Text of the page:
Meet our two new interns: Srujana Penumetcha & Colin Huerter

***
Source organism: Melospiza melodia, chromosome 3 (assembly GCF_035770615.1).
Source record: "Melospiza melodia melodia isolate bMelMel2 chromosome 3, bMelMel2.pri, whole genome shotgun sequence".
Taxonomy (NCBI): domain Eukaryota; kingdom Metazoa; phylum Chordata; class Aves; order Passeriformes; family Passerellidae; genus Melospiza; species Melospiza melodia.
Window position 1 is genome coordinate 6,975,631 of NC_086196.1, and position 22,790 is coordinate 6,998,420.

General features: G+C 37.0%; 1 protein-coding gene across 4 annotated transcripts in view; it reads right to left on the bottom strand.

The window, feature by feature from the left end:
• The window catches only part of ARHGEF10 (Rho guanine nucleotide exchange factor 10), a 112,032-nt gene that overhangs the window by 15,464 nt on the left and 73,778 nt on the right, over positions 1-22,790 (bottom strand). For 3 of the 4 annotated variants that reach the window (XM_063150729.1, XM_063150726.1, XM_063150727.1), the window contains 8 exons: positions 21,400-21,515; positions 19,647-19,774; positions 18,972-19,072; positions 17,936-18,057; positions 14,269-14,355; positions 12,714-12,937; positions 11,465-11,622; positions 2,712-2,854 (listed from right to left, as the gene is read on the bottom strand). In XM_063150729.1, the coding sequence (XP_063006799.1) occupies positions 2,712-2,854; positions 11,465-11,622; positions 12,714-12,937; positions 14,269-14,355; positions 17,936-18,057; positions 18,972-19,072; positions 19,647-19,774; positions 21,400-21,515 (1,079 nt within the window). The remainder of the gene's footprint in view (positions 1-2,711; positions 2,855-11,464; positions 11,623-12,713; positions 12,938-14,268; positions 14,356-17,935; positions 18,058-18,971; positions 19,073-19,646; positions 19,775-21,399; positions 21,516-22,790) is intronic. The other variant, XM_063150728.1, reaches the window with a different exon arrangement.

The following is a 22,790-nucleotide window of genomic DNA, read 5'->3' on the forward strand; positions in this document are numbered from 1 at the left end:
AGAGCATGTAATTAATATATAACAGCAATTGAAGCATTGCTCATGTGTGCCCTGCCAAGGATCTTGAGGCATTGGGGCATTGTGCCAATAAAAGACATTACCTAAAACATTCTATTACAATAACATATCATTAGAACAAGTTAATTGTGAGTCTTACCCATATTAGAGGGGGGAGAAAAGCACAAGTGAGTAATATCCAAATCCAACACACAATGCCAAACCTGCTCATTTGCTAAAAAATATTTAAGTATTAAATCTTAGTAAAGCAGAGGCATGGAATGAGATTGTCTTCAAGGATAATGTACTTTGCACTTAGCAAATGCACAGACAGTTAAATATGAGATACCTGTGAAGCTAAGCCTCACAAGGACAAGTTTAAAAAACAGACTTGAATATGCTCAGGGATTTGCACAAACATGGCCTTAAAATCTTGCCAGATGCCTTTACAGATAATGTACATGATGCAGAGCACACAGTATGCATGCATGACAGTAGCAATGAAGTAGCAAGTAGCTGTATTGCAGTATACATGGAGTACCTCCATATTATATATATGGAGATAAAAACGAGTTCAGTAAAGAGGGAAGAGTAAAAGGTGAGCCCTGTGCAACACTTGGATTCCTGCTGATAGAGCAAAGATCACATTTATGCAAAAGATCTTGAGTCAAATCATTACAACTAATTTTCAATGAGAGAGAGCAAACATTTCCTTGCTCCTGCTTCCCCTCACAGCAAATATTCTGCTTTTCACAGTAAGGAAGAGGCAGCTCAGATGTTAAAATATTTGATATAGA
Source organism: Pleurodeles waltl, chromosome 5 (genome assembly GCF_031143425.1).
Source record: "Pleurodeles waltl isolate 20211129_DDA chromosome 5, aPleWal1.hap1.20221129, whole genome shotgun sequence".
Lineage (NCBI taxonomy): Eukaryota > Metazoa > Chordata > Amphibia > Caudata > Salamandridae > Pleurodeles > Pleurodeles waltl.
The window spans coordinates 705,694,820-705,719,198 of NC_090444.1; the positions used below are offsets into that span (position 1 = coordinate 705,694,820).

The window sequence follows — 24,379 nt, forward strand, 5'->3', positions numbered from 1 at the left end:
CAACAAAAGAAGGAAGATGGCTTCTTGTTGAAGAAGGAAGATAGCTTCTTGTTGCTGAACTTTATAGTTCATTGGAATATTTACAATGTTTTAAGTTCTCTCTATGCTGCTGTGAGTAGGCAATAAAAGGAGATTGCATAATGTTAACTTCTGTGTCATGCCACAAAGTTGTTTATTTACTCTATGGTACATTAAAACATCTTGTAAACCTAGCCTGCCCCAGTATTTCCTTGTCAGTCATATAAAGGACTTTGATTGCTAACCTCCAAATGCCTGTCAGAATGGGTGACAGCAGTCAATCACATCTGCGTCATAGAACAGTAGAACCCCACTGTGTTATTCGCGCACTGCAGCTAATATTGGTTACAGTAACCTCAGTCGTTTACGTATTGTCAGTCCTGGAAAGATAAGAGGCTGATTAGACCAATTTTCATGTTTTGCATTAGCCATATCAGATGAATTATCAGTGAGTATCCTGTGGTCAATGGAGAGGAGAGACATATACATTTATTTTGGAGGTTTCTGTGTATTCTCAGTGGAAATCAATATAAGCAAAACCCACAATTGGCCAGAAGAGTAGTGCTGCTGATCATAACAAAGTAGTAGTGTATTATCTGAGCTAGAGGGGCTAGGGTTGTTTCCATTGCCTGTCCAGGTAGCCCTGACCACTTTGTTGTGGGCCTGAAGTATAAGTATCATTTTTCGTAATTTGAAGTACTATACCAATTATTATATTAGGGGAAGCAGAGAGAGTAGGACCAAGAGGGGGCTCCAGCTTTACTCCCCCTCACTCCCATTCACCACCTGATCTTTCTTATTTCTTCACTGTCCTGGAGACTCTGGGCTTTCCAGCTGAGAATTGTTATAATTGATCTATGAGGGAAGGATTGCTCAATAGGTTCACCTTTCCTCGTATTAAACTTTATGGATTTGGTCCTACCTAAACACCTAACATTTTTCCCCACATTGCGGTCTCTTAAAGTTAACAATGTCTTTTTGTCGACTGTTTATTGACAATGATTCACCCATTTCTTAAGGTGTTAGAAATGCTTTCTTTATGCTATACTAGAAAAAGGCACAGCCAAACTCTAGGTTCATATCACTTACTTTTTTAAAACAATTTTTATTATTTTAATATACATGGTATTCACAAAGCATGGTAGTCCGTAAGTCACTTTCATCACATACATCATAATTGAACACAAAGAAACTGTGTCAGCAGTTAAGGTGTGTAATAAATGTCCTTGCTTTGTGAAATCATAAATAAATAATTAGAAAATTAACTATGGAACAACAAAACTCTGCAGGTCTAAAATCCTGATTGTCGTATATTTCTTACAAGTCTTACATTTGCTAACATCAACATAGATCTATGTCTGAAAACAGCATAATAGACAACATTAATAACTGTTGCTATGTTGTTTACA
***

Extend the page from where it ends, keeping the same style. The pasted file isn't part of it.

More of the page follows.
We our happy to welcome our two newest interns, Srujana Penumetcha and Colin Huerter. Both will be joining us as international program interns, and both are about to begin the second year of their Master of Public Policy degrees at the Georgetown Public Policy Institute. We will put their bios on the GKI website soon, but in the meantime we thought we would ask them a few questions about themselves as a means of introducing them. They are both smart, well-read, and are appropriately enthusiastic about coffee. Srujana Penumetcha: 1. What motivated you to get involved in international development? “I first became interested in international development through my work with Amnesty International as an undergraduate. Having learned about various human rights issues and development challenges, I found myself searching for ways to make a more direct impact. My interest in international relations and eagerness to learn more about economic development and poverty alleviation led me to focus my senior independent study on conditional cash transfer programs in India. This helped pave the way for my involvement in international development.” 2. What has been your favorite graduate school class thus far (in your first year), and why? “My favorite class in graduate school so far has been Development and Foreign Assistance, which was taught by Professor Steven Radelet. It was a comprehensive study of the role of foreign assistance in economic development and provided a foundation to think critically about the complex and inherent problems of the aid industry. The class was highly engaging and gave me an opportunity to learn more about the current debates on foreign assistance and aid reforms.” 3. What is the best development/policy related book or article that you have read recently, and what did you like about it? “One of the best development policy related books I recently read is┬áThe Bottom Billion┬áby Paul Collier. It offers important insights and analysis of the underlying causes of poverty and focuses on the often overlooked group of small […]

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